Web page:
Laundry rooms that frequently double as mud rooms have been coming out of the basement and closet for several years. The experts agree that as space has become a prominent feature in many modern homes, homeowners frequently add an additional laundry area in the master bedroom or upstairs near bedrooms.
Ferguson’s Stansell Dye says that the trend is to place laundry rooms in more accessible areas of the home. “A first-floor laundry room can also double as a command center, craft area, or storage station,” he says. “Laundry appliances don’t have to be tucked away into a closet or a nook, so select a coordinating washer and dryer that work well with your existing appliances and decor.”
Agreeing that laundry rooms are no longer the room that is kept behind closed doors is Catherine Henderson of CMS Designs. “They’re used for so much more than just doing laundry,” she says. “They can be designed to be very large and grandiose or small and efficient. Shelving and cubbies have become a popular trend to provide more storage, organization, and to allow the space to act as a drop zone for items that are used every day. They might also incorporate pet showers, counters for folding clothes, soaking sinks multiple laundry hampers, and built-in ironing boards.”
Joni Szell of Joni Szell Designs reports that laundry rooms no longer have one function—they’re multipurpose. “While the tiny house movement has yet to really take hold with most Americans, the trickle-down effect is that every room doubles as something else and there is no underutilize space anymore.” One laundry room she recently designed includes a prep area for the homeowners’ busy entertaining schedule. “In addition to the washer and dryer, it includes refrigerator, dishwasher, prep sink, serving pieces, and a second pantry,” she adds.
The experts agree that homeowners want the laundry room to be as welcoming as it is functional. Henderson says that laundry rooms are frequently designed to be a showplace. “A lot of time is spent in the laundry room so it may as well be as pleasant as possible,” she says.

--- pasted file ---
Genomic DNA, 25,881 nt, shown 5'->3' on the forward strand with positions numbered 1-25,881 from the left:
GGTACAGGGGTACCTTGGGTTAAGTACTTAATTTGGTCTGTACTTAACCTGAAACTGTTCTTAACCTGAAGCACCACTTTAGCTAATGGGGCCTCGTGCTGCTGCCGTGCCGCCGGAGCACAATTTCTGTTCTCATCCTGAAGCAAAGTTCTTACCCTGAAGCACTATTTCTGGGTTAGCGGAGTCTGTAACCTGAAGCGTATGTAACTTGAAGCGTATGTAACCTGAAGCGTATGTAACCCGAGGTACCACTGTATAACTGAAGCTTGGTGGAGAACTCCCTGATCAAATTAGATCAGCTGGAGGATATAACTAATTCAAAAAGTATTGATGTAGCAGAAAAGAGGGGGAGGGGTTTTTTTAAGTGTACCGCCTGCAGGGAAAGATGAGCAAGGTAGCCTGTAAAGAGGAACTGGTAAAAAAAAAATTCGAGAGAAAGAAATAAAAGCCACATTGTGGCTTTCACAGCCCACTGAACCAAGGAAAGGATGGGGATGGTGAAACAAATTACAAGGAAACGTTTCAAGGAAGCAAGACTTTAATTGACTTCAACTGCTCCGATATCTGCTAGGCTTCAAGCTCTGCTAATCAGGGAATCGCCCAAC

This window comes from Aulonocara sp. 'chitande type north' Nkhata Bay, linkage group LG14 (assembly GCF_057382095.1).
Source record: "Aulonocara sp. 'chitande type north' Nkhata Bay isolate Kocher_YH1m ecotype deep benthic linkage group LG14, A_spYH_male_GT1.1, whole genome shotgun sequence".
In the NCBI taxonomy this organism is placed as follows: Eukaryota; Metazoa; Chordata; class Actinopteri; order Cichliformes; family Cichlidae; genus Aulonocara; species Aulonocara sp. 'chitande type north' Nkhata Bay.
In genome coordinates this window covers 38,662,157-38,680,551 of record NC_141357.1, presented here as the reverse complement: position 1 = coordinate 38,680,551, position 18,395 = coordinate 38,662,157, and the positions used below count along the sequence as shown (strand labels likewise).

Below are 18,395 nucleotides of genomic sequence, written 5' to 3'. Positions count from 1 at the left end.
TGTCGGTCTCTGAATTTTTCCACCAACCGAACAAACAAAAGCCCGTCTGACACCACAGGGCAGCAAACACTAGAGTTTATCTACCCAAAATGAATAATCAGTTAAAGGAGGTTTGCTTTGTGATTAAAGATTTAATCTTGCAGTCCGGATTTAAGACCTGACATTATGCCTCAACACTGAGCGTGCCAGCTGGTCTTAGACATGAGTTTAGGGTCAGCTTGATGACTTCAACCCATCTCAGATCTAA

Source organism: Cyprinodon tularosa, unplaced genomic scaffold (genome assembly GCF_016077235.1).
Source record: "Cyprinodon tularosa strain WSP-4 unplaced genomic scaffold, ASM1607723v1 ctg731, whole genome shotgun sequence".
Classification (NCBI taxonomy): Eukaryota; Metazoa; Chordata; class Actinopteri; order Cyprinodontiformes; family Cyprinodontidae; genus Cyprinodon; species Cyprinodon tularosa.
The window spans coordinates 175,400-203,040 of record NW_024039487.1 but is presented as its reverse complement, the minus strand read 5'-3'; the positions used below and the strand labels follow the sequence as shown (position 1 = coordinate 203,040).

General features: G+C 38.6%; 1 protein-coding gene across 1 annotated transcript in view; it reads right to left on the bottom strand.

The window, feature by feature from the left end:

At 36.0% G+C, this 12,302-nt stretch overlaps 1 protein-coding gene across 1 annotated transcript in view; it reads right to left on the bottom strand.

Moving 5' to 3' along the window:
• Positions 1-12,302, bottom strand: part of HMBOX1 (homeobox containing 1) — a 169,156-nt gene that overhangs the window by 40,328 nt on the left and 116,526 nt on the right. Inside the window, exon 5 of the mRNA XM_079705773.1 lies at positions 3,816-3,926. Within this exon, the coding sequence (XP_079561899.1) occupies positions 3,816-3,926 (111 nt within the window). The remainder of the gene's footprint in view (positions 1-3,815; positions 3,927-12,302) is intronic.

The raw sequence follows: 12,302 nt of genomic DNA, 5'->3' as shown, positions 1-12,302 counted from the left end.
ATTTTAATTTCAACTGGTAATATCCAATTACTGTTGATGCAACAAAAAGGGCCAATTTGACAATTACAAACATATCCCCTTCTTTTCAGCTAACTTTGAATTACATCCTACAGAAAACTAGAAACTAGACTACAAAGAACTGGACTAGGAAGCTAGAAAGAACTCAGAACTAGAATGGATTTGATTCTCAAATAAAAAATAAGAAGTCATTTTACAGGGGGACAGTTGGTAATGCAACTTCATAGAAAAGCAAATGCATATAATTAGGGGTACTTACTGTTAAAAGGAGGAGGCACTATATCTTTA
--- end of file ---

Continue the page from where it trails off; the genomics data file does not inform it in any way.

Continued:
Bohnne Jones of Decorating Den Interiors says her firm has helped beautify laundry rooms with wallpaper, countertops, and window treatments. Like others, she notes that the space at the family entrance to the home is frequently called a mud room.
“Gone are the days when laundry rooms were left out of the home tour,” says Tim Grove of Nadeau Furniture. “Rooms can be as beautiful as they are functional. Stick with classic colors and add some cool and trendy chalkboards, baskets, and cubbies to keep organized and reduce clutter attractively.”
Bold colors and designs are more frequently found in appliances, and recent colors have included Pacific Blue, Black Diamond, Wild Cherry, Emerald Green, Titanium, Ocean Blue, Tuscan Chestnut, and Champagne. Unfinished or stark white walls have been replaced by bright color.
According to Teresa Zilinsky of Teresa Zilinsky Interior Designs, most women view the laundry room/mud room as a workspace and catch all area. “However, having the space flow and be a part of the family home is important. Function plus style is what most homeowners are seeking,” she says.
Zilinsky adds that adding shelves, hooks, and cubbies is an easy way to convert a traditional laundry room into a modern mudroom or drop-off station.
Reporting that his company’s product is a concrete alternative countertop surface, Regan Zieglar of ReVelle says many customers have used the product in laundry rooms. Largely in part because of its appearance, Zieglar says the countertops are used in areas where non-family enter the home through the family entrance.
There are a number of sources in the Nashville area for mudrooms/laundry rooms including:
Clarksville 931/ 647-0276
Murfreesboro 615/ 890-5599
Nashville 615/ 385-3054
Hantel Kitchens & Baths
Joni Sznell Designs
Teresa Zilinsky Interiors Designs